Lady Bird Johnson Net Worth
Lady Bird Johnson had an estimated net worth of $20 million at death. The wife of U.S. President Lyndon B. Johnson, Lady Bird Johnson served as the first lady from 1963 to 1969.
Lady Bird Johnson had a high level of education for her time. While her husband was in the Navy, she bankrolled his Congressional campaign and ran his office. A radio station and a TV channel she purchased made the couple millionaires.
As the first lady, she supported the “war on poverty,” the Headstart Program, and the beautification of Washington, D.C. Lady Bird Johnson wrote the 800-page White House Diary after her presidency. She was also involved in beautification projects and women’s rights issues.
To calculate the net worth of Lady Bird Johnson, subtract all her liabilities from her total assets. Investments, savings, cash deposits, and any equity she has in a house, car, or other similar asset are included in the total assets. All debts, such as personal loans and mortgages, are included in total liabilities.
Here’s the breakdown of her net worth:
|Name:||Lady Bird Johnson|
|Net Worth:||$20 Million|
|Monthly Salary:||$10 Thousand|
|Annual Income:||$1 Million|
|Source of Wealth:||Former U.S. First Lady|
Lady Bird Johnson was born Claudia Alta Taylor on December 22, 1912, in Karnack, Texas. Claudia was nicknamed “pretty as a ladybird” by a family nurse when she was a child. She earned a bachelor’s degree in art from the University of Texas at Austin, then went on to study journalism with the goal of becoming a newspaper reporter.
Claudia met Lyndon Baines Johnson, who was working as a congressional aide at the time, in the summer of 1934. Claudia and Johnson married just seven weeks after their first date in November 1934. She used her inheritance to help fund his first election campaign.
U.S. First Lady
President John F. Kennedy was assassinated in a motorcade in Dallas, Texas on November 22, 1963. When the shots rang out, Vice President Johnson was only two cars behind Kennedy. Johnson was sworn in as the 36th president a few hours later aboard Air Force One on its way back to Washington, D.C. Claudia went on to become the first lady of the United States.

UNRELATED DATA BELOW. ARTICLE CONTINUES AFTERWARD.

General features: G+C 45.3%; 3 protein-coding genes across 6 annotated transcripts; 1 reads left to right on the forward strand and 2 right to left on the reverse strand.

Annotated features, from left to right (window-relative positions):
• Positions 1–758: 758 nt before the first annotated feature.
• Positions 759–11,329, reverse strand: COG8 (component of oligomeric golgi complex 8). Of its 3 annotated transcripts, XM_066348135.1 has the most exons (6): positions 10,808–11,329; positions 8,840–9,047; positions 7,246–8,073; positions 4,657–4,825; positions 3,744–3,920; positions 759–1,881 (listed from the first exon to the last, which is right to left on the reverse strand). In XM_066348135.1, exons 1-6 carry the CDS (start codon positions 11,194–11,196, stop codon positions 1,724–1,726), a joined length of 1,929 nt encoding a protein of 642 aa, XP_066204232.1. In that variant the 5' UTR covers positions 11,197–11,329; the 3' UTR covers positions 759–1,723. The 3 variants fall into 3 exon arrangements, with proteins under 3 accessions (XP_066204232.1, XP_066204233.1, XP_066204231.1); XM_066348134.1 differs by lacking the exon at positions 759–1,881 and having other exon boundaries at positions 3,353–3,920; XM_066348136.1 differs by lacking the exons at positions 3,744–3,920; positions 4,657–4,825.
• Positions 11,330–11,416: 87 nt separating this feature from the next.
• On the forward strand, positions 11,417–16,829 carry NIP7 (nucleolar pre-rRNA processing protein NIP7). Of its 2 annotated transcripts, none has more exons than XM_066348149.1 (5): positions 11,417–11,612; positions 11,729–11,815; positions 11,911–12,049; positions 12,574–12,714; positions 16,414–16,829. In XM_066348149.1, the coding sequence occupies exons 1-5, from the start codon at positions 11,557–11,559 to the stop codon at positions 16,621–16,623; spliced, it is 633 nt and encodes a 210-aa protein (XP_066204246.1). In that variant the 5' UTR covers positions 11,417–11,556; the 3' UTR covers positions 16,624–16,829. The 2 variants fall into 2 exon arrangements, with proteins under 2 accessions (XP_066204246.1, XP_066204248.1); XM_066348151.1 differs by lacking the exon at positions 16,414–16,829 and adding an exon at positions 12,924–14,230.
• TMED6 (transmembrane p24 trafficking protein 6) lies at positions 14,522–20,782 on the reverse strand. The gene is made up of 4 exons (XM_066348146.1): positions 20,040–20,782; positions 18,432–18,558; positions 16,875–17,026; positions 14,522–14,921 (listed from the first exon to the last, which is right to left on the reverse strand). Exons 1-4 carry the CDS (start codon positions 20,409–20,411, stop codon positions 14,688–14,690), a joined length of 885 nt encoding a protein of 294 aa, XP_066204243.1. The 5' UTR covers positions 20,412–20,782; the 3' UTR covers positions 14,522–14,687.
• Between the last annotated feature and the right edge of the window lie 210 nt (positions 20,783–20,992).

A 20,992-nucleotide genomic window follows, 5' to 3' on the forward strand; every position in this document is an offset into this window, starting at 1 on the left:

She would be first lady from 1963 to 1969; Johnson would be elected president in 1964, defeating conservative Republican Senator Barry Goldwater of Arizona. (With public opinion overwhelmingly in favor of Democrats and Goldwater’s staunch conservatism, Johnson won by a landslide, receiving 61 percent of the popular vote—the largest margin of victory in U.S. election history.)
Claudia, better known as “Lady Bird Johnson” at the time, supported the “war on poverty” and the Headstart Program, as well as worked to improve the beauty of Washington, D.C. Lady Bird planted bulbs and trees along roadsides in the 1960s to draw attention to the growing crisis of habitat and species loss. She founded the First Lady’s Committee for a More Beautiful Capital, and her efforts resulted in the Highway Beautification Act of 1965, the first major legislative campaign launched by a first lady.
Lady Bird traveled to Portland, Oregon, in June 1968, with then-Secretary of Agriculture Orville Freeman, to give a lecture on a new type of conservation to the American Institute of Architects. There, she discussed a conservation project that is concerned with the entire community in order to solve the problems caused by increasing urbanization.
Lady Bird stated, “The answers cannot be found in piecemeal reform.” “The job necessitates careful consideration of the entire environment. Not only in buildings, but also in parks, highways, open spaces, and green belts. In my opinion, beautification is much more than just cosmetics. To me, it encapsulates the entire effort to reconcile the natural and man-made worlds. To bring order, utility, and delight to our entire environment. And, of course, it all starts with trees, flowers, and landscaping.”
Final Years and Legacy
Following her husband’s assassination, Lady Bird wrote the 800-page White House Diary, which detailed his life, including the aftermath of the Kennedy assassination. She was also involved in beautification projects. Her passion for native wildflowers inspired her to establish the National Wildflower Research Center near Austin, Texas, in 1982. In 1998, it was renamed in her honor.
Lady Bird also remained vocal about women’s issues, calling the Equal Rights Amendment “the right thing to do.” She received the country’s highest civilian honor, the Medal of Freedom, in 1977, and the Congressional Gold Medal in 1988.
Lady Bird had a stroke in 2002, which caused her to have difficulty speaking. She died on July 11, 2007, in West Lake Hills, Texas, at the age of 94.
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